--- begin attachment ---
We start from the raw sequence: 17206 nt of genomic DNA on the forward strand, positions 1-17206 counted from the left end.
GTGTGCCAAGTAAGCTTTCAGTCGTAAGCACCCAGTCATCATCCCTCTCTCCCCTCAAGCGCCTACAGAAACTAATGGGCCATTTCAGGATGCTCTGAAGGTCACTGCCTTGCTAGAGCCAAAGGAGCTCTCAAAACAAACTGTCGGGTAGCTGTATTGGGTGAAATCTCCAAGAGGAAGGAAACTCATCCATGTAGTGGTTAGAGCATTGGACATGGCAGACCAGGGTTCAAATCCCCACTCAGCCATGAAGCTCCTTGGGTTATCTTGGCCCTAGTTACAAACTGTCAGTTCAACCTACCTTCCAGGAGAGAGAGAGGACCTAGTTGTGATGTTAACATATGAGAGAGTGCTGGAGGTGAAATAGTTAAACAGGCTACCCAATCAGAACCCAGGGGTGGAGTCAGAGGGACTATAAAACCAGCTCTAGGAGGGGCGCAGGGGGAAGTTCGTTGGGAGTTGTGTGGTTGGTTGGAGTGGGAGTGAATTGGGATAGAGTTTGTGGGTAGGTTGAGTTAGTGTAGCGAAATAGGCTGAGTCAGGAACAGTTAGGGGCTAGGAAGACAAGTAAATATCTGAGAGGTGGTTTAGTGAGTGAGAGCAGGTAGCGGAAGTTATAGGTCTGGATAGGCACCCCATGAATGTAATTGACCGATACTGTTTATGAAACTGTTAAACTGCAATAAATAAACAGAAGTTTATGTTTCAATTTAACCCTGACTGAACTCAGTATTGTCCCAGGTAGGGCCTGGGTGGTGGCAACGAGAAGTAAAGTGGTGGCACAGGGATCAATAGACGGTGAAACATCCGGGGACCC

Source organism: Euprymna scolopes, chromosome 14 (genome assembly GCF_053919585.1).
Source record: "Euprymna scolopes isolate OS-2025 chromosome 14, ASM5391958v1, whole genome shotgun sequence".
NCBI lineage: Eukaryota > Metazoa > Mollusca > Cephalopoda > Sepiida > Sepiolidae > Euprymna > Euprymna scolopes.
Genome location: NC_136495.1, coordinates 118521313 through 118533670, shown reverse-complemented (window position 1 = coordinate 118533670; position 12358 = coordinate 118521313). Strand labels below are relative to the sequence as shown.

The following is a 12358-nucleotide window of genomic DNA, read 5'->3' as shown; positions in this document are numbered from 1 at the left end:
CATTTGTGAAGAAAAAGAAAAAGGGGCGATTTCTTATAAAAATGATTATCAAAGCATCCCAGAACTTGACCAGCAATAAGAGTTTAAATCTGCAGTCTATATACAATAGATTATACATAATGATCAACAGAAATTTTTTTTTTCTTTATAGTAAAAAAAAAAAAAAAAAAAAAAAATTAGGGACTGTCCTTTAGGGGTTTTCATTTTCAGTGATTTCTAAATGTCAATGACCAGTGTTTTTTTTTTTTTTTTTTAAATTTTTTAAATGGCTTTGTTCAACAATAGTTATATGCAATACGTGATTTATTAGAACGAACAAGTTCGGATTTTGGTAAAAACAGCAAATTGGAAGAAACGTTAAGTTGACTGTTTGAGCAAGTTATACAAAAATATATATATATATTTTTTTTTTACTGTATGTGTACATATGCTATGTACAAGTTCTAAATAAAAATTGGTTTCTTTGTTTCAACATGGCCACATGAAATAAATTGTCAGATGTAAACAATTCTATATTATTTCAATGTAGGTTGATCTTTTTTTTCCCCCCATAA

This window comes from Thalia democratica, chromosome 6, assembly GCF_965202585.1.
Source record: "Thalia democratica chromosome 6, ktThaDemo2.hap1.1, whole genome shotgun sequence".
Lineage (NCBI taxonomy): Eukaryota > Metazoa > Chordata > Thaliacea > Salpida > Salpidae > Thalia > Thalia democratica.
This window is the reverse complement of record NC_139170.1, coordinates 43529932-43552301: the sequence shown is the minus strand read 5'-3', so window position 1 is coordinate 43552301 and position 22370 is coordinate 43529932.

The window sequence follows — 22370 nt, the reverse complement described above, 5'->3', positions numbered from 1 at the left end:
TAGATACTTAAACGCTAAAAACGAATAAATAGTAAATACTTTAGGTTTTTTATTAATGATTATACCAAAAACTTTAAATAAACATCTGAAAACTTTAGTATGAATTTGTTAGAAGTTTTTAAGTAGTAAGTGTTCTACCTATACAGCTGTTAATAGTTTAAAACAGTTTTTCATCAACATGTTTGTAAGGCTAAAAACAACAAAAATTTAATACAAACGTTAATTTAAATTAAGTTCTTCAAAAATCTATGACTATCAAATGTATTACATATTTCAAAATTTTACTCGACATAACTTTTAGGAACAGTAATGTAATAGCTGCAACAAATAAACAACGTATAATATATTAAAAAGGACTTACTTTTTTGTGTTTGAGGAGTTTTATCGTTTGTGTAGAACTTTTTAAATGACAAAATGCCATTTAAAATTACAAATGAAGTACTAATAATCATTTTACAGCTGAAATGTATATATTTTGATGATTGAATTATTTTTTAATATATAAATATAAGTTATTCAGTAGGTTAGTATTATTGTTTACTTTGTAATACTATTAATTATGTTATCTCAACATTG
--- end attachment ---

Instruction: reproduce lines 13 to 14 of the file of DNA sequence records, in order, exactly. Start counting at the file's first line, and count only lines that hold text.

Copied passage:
The window sequence follows — 22370 nt, the reverse complement described above, 5'->3', positions numbered from 1 at the left end:
TAGATACTTAAACGCTAAAAACGAATAAATAGTAAATACTTTAGGTTTTTTATTAATGATTATACCAAAAACTTTAAATAAACATCTGAAAACTTTAGTATGAATTTGTTAGAAGTTTTTAAGTAGTAAGTGTTCTACCTATACAGCTGTTAATAGTTTAAAACAGTTTTTCATCAACATGTTTGTAAGGCTAAAAACAACAAAAATTTAATACAAACGTTAATTTAAATTAAGTTCTTCAAAAATCTATGACTATCAAATGTATTACATATTTCAAAATTTTACTCGACATAACTTTTAGGAACAGTAATGTAATAGCTGCAACAAATAAACAACGTATAATATATTAAAAAGGACTTACTTTTTTGTGTTTGAGGAGTTTTATCGTTTGTGTAGAACTTTTTAAATGACAAAATGCCATTTAAAATTACAAATGAAGTACTAATAATCATTTTACAGCTGAAATGTATATATTTTGATGATTGAATTATTTTTTAATATATAAATATAAGTTATTCAGTAGGTTAGTATTATTGTTTACTTTGTAATACTATTAATTATGTTATCTCAACATTG